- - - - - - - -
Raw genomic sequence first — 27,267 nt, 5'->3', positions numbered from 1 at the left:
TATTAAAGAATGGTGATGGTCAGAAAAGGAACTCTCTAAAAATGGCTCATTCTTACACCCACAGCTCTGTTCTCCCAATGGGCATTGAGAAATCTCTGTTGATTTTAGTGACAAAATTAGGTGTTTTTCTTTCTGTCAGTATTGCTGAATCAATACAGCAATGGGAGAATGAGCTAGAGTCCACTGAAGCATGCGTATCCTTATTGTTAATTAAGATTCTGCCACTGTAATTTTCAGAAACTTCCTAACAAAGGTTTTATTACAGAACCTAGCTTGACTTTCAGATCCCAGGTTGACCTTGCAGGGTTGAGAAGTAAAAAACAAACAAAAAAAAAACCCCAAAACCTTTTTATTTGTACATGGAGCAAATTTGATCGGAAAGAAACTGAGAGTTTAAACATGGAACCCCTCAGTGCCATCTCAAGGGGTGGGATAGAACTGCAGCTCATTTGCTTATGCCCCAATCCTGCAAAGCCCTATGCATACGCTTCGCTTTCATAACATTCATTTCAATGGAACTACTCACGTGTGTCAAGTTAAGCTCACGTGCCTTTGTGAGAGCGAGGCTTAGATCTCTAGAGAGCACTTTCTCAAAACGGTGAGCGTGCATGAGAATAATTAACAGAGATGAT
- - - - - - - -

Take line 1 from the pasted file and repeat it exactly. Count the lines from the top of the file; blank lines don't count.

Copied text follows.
Raw genomic sequence first — 27,267 nt, 5'->3', positions numbered from 1 at the left: